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Hartford Wells Fargo Trial: 1988-89

Trial Focuses On Conspiracy

The trial began on September 6, 1988, in the federal courthouse in Hartford, Connecticut, with the selection of a jury. After several weeks, a jury of six women and six men had been drawn from Connecticut cities well removed from Hartford; even so, federal judge T. Emmett Claire announced that their names would not be made public to protect them from any possible threats or attacks. (The defense not unexpectedly objected to this and other security measures, claiming it prejudicially associated the defendants with violence.)

Finally on October 11, both sides made their opening statements. The government said it intended to prove that Gerena had been recruited by Los Macheteros to carry out the robbery so that the group could use the money to finance their activities, including acts of violence. Beyond that, the government said it would show that these particular individuals had to varying degrees actually aided in the planning of the robbery and the successful escape of Gerena and the transporting of the money. The defense, while admitting that some of them might be associated with Los Macheteros and even have been aware of aspects of the robbery, said they would show that their clients had no direct involvement in the robbery.

From the very first day of the trial, however, one of the defendants, Juan Segarra Palmer, emerged as the major player in this drama. He was thirty-eight years old, from a Puerto Rican family with a history of resistance to both Spanish and U.S. authorities, a Harvard graduate, and with a longtime and extensive commitment to leftist social and political causes. Segarra admitted freely that Gerena had discussed with him his intention to carry out the robbery and then had turned over most of the $7.1 million to him in Mexico City.

In fact, Segarra seemed almost to welcome the spotlight cast on him by the trial. He seemed anxious to promote the revolutionary goals of Los Macheteros (although it was soon revealed that he no longer belonged to the group—allegedly he was dismissed for being overly independent). Before the trial began, he had announced: "I don't recognize the legitimacy of the court or the whole proceeding. All I am guilty of is opposition to colonialism, which is a crime against humanity, like apartheid."

In the early weeks of the trial, when the government produced tapes of telephone calls between him and Gerena and members of Los Macheteros charged with being involved in the robbery, Segarra always had explanations that attempted to exonerate himself from direct involvement.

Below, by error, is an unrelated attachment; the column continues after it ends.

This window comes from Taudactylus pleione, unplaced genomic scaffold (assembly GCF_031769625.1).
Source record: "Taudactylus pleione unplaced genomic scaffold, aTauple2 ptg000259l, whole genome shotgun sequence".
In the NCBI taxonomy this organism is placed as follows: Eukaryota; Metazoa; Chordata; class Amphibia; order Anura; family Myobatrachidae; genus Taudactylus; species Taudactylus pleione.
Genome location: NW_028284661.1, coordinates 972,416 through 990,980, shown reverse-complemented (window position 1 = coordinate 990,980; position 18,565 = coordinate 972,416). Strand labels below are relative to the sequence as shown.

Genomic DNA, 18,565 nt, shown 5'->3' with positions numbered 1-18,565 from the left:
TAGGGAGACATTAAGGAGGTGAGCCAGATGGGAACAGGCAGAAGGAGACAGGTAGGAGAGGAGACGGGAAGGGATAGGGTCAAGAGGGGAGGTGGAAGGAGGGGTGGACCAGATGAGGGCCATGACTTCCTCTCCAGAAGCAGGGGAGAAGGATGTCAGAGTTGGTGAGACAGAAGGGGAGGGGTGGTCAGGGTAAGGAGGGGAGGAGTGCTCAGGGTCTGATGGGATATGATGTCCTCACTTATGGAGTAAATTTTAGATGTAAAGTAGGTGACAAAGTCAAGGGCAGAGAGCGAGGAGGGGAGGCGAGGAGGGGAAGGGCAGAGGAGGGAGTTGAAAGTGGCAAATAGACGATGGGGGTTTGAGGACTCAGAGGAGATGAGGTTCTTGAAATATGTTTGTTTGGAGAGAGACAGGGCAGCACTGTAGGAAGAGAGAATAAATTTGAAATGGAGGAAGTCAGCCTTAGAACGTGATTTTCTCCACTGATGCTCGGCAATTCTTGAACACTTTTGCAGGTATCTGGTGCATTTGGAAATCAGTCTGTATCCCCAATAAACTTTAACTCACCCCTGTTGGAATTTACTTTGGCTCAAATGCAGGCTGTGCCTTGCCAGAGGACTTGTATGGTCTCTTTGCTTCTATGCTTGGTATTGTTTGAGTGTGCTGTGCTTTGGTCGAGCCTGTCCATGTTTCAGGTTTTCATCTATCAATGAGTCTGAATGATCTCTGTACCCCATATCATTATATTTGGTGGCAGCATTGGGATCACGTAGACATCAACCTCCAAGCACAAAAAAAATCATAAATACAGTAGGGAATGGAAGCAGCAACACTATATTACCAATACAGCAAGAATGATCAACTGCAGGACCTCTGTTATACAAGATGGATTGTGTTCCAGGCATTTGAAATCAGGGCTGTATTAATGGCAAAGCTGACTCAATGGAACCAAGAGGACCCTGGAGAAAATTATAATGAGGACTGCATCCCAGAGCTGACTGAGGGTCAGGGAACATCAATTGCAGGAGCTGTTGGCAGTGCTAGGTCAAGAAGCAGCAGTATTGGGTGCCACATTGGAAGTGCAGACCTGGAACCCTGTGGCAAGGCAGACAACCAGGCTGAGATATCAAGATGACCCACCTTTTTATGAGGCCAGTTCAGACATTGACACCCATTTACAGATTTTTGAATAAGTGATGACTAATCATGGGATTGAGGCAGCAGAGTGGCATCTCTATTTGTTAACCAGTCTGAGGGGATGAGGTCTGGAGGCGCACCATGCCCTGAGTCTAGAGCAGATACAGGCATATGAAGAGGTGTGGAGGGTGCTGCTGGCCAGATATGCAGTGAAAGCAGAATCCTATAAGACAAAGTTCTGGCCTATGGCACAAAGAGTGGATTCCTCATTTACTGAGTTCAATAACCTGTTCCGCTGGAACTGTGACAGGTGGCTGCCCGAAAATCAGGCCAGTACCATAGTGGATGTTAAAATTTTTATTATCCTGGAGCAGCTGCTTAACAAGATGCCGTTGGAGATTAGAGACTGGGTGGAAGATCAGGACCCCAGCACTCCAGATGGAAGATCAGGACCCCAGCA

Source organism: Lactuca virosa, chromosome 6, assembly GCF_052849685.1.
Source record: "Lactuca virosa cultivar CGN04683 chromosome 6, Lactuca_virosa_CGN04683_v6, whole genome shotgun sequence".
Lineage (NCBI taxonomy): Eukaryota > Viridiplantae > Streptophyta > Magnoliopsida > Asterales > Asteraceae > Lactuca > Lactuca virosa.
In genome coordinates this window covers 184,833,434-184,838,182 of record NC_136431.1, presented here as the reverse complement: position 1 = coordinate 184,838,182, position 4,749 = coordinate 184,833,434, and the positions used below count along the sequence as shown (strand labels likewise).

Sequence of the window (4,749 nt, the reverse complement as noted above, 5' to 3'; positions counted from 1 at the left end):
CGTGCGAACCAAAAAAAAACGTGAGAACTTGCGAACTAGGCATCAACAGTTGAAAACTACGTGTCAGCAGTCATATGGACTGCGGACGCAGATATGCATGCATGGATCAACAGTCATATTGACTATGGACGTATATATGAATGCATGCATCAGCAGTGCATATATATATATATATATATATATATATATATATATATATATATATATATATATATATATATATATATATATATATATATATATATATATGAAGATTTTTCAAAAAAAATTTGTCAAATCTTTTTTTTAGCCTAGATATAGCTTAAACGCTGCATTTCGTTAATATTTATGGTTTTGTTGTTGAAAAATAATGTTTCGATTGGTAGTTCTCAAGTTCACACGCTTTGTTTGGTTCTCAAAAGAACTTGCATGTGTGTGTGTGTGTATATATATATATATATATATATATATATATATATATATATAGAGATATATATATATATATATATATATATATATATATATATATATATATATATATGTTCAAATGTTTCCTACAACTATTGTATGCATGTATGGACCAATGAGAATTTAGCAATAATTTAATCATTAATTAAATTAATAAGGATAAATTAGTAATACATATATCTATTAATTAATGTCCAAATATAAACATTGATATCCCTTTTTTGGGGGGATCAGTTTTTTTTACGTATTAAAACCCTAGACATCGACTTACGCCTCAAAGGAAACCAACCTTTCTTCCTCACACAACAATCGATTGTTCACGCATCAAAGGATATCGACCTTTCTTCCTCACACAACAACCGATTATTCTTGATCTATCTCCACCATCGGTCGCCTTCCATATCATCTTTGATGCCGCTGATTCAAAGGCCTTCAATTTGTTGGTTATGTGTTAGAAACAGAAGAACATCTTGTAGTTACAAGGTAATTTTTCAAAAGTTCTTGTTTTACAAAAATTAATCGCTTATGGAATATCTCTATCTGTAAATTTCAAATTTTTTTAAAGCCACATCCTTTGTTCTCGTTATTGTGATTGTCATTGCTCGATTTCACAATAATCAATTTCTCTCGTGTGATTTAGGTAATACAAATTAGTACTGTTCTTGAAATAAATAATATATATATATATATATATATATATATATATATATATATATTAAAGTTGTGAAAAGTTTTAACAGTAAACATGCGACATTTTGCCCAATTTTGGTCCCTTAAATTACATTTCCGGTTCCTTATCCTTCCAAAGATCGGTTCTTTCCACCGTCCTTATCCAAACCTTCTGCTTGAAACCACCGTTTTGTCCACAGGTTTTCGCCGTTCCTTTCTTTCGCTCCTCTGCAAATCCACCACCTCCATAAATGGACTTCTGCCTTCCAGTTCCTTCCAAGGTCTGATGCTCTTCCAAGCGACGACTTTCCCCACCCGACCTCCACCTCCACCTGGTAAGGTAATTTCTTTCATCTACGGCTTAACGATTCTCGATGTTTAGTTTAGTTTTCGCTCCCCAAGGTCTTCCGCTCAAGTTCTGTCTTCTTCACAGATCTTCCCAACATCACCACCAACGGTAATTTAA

The most damaging witness, however, was Anne L. Gassin, also a Harvard graduate and Segarra's onetime girlfriend from his days of lying low in Cambridge after the robbery. She claimed that Segarra had not only hidden the stolen money in Massachusetts for over a year after the robbery, but that he had supervised Camacho, one of the other defendants, in the job of making secret compartments in a motor home so that the money could be taken to Mexico. She also freely admitted to having helped "launder" some of the money in Bostonarea banks.

Her most surprising testimony, however, was that Segarra had shown her a 60-page manuscript that he had written, setting forth some of the exact details of the robbery. She said that Segarra claimed it was going to be used as the basis for a film about the robbery. Segarra's attorney tried to shake her testimony:

Weinglass: You are putting together a screenplay and your discussion and you can't pull them apart.

Gassin: It's not mixed in together. I know what I read and I know what he told me.

The defense never mounted much of a case except to reiterate that there was little or no hard evidence linking any of the defendants to the robbery itself. Even the government's witness, a man who had allegedly sold Segarra the motorcycle that Gerena had then allegedly used to flee from Hartford into Massachusetts, could not pick Segarra out in the courtroom. As a result, after six months of trial (seven including jury selection), the jury returned on April 10, 1989, with a mixed bag of verdicts that allowed both sides to claim victory. Only Segarra was found guilty of the serious charge of planning the robbery; he, Maldonado and Ramirez were found guilty of conspiracy; and he and Camacho were found guilty of helping to transport the money.

Additional topics

Law Library - American Law and Legal InformationNotable Trials and Court Cases - 1981 to 1988Hartford Wells Fargo Trial: 1988-89 - The Perfect Crime?, Background To The Robbery, Trial Focuses On Conspiracy, Mystery And Controversy Linger On